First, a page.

The idea that RCSe will be a "Top 10" success against such a fast-moving competitive background is improbable - and even if it does, getting beyond a short-term "one-hit-wonder" must have lottery-scale odds. I really can't see how it might stay the favoured, coolest messaging app given the furious pace of evolution by startups who actually employ designers and behavioural psychologists, and who can roll out an updated version tomorrow.

There is a (small) chance that RCS might evolve to be the next "lowest common denominator"  communications platform alongside telephony, SMS, email and postal services. But even if it does, it's far from clear that such ubiquitous forms of communication can retain more than a tiny fraction of today's telecom market - especially as WebRTC takes hold. Every user is building their favoured personal "wardrobe" of fashionable communications services. The share-of-wallet of the telecoms equivalent of basic, proletarian Marks & Spencer underpants isn't going to be very high.

I'm running out of terms for RCS - I've used "dead" and "zombie" already in the past. So I think I'll just stick with "inanimate". It's still not moving, and it's certainly not capable of running after its competition with much vigour.


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6 comments:

Martín said...

"I've yet to hear a single compelling reason why any existing user of WhatsApp or Kakaotalk or Facebook or BBM would be persuaded to switch to Joyn, and for which use-cases. "

10% off your next bill if you use joyn.

If there is anything that beats free is free+disccount.

wifidave said...

Very informative. Can't say I've followed RCS/Joyn closely, but there are some other "macro" issues in view here as well.

The Internet-centric OTT developers are operating in dog years compared to MNO developments. Inter-dependencies (TelcoOTT - RCS, MNO - Infrastructure Vendor, MNO - MNO, etc...) only exacerbate this.

The comment about good TelcoOTT groups being ordered to support RCS reinforces my view that TelcoOTT initiatives are operating at a great disadvantage to their counterparts "in the wild". I think Dean Elwood knows a thing or two about this, and his advice for TelcoOTT is "Embrace the culture - be agile, remove boundaries. Less Telco, More Internet" I'd see RCS requirements as constraints for TelcoOTT.

Most importantly, you really hit on something with the "personal wardrobe" allegory for the mobile experience. The users are crafting very personalized and unique experiences (handset, operator, apps, etc...). Any operator looking to attract and keep subscribers fights against that momentum at their own peril.

Best,

juan said...

Dean,
We are more positive on RCS, as we work on that :-)
A lot of internet companies which core is not the messaging needed to create their own messaging because they need as a feature. With a proper REST exposure, they can use RCS and forget about creating a new one. We think future telcos will sell communication enablers aaS to be exposed as REST and connected to WebRTC clients created freely bye people using the communications to create use cases. It is what we name FTB, friendly telco border http://blog.solaiemes.com/2012/04/introducing-new-concept-ftb-friendly.html.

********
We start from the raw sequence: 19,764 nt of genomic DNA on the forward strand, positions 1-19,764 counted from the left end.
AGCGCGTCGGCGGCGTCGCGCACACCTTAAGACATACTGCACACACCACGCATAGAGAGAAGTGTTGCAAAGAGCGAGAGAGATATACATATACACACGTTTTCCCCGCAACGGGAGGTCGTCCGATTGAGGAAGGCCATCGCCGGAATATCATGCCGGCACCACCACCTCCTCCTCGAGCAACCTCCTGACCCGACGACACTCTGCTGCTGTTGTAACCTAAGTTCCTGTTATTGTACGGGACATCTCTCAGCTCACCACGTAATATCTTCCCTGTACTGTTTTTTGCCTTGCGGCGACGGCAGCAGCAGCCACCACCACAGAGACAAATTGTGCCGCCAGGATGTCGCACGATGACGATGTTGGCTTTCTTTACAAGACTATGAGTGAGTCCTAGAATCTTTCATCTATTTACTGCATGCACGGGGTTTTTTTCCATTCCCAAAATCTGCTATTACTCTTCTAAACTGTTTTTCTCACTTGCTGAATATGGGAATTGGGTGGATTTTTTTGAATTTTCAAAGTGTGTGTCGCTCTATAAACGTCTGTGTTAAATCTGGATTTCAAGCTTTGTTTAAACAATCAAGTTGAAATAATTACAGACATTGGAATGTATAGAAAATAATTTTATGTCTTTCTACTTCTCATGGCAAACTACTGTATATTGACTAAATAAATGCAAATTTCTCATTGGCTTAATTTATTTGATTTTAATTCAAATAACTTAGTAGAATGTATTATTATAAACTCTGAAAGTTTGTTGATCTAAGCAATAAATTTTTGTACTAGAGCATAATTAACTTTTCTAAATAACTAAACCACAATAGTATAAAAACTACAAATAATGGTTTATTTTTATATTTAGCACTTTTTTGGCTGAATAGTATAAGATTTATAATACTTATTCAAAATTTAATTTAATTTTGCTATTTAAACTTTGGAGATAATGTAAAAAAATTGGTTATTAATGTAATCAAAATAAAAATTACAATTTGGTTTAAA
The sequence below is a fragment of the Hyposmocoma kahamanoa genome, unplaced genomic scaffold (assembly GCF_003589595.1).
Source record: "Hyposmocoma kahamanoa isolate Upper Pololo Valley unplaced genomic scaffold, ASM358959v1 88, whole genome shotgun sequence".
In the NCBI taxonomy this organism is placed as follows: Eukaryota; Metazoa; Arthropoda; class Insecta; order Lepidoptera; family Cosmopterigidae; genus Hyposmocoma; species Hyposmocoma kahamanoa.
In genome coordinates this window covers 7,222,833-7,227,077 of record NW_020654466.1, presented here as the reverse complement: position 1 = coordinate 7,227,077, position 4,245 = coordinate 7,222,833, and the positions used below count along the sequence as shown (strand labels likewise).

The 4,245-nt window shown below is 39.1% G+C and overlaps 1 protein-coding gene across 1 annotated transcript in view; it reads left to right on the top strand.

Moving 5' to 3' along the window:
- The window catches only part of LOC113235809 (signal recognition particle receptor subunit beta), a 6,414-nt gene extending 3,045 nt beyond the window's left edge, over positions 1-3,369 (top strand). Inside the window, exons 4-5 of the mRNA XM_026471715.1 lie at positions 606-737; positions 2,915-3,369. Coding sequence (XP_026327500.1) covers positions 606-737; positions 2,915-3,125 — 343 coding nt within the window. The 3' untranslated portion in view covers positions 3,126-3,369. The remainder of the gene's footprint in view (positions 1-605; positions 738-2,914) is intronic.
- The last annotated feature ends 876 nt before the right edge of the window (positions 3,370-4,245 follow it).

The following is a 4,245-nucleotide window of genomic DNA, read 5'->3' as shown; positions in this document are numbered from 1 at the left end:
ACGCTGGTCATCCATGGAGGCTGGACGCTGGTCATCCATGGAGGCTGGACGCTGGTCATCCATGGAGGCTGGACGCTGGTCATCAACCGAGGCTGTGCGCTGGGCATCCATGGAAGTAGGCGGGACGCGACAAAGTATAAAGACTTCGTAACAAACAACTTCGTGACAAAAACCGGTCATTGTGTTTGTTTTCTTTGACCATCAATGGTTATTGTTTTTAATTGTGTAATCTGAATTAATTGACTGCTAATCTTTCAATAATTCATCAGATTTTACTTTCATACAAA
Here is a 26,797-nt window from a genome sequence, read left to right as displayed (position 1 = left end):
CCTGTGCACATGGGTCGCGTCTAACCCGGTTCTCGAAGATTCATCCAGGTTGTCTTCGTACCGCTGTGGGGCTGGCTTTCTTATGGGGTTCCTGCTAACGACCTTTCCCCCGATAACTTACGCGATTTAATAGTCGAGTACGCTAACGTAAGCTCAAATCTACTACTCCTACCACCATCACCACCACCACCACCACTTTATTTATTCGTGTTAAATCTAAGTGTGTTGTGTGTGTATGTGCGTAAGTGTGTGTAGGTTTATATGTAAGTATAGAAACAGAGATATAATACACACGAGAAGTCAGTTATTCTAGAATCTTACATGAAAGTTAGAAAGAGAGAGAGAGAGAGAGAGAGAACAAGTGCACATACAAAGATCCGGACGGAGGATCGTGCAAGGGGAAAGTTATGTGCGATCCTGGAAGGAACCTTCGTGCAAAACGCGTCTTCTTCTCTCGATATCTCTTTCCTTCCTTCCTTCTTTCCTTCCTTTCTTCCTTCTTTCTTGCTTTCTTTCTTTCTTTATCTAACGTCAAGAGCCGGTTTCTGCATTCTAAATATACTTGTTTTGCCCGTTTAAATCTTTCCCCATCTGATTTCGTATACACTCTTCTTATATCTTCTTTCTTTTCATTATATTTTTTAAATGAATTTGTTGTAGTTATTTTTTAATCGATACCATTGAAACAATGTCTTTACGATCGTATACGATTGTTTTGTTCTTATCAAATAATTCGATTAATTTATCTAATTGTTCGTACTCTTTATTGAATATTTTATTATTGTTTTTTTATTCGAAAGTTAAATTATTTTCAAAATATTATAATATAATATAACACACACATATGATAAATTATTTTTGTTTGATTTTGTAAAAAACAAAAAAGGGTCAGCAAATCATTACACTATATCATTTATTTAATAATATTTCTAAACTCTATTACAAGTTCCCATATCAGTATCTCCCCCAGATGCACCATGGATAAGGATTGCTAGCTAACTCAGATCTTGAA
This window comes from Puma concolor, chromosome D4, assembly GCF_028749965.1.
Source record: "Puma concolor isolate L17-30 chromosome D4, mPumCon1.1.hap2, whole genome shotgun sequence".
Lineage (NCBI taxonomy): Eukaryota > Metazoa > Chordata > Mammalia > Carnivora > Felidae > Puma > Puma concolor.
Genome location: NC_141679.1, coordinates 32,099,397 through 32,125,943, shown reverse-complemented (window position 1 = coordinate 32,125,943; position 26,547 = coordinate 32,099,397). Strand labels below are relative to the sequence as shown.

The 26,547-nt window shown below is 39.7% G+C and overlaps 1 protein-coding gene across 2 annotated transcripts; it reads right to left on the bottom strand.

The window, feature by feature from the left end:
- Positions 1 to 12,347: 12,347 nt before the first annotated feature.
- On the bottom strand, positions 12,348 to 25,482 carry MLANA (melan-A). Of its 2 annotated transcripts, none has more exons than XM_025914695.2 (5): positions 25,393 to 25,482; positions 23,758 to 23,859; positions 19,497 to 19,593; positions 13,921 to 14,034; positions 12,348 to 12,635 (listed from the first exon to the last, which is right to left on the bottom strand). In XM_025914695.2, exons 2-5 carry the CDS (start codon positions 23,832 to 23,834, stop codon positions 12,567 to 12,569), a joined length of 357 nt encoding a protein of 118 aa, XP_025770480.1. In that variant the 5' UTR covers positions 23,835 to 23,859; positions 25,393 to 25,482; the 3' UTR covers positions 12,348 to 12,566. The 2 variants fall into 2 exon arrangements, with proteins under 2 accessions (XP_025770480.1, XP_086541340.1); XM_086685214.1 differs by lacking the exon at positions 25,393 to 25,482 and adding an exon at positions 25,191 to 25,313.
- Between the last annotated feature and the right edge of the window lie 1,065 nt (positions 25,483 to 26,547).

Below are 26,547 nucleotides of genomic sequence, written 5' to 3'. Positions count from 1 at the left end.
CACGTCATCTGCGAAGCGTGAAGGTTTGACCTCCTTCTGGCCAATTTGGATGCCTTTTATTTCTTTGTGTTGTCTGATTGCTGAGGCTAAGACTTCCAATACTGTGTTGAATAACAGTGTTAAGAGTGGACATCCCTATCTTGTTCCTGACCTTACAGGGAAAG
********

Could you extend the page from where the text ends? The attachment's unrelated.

The border/frontier of telco may talk REST, not telco protocols.

Also, current very successful OTT messaging companies (its core is the messaging) are not arriving to low end user and devices, and also are focused in the person to person messaging, still not providing API to create services based on rich messaging experience. Then, there are some green field to be used.

And finally, we can say that we are receiving requests to use API to create proof of concepts of services based on messaging (RCS-e and also require info about if we can provide same API for XMPP) from companies creating Apps for big brands as retailers, airlines, hotels, banks. They think Apps and rich messaging can be complementary to reach final customers for CRM, alerts, etc. If properly launched and a clear business model designed it could be a good opportunity for Joyn.

Tsahi Levent-Levi said...

Dean,
Where would you place Rogers One Number initiative? It is IMS (in a way), with a Telco-OTT flavor to it. And it seems like something that might actually work.

paulindo said...

Hi Dean,

Agree with your analysis and suggest 3 reasons why RCS will struggle.

1) Linking it to IMS which is not setting any track records for adoption and also starting to look like a sideshow in the "any IP" connectivity stakes

2) Death of ubiquity (communications divergence) which your blogs have addressed and where communications is driven by (global) communities and memberships - different communities for different social interaction

3) Addressing and the federated directory - how users know about each other and use friendly names (not numbers). I don't see much thought in this area

Often Telco's are looking at it from a Technology perspective, assuming the problem can be solved by having a standardised rich client/app. But its actually the behavioural issues that they are missing. Connectivity is solved. The problem is if there is choice in OTT-style services what's going to "communitise" users around RCS?

Superwallah said...

I can tell you a service that was driven by late adopters: Facebook.
Early-adopters were on MySpace. Facebook copied, improved and succeeded.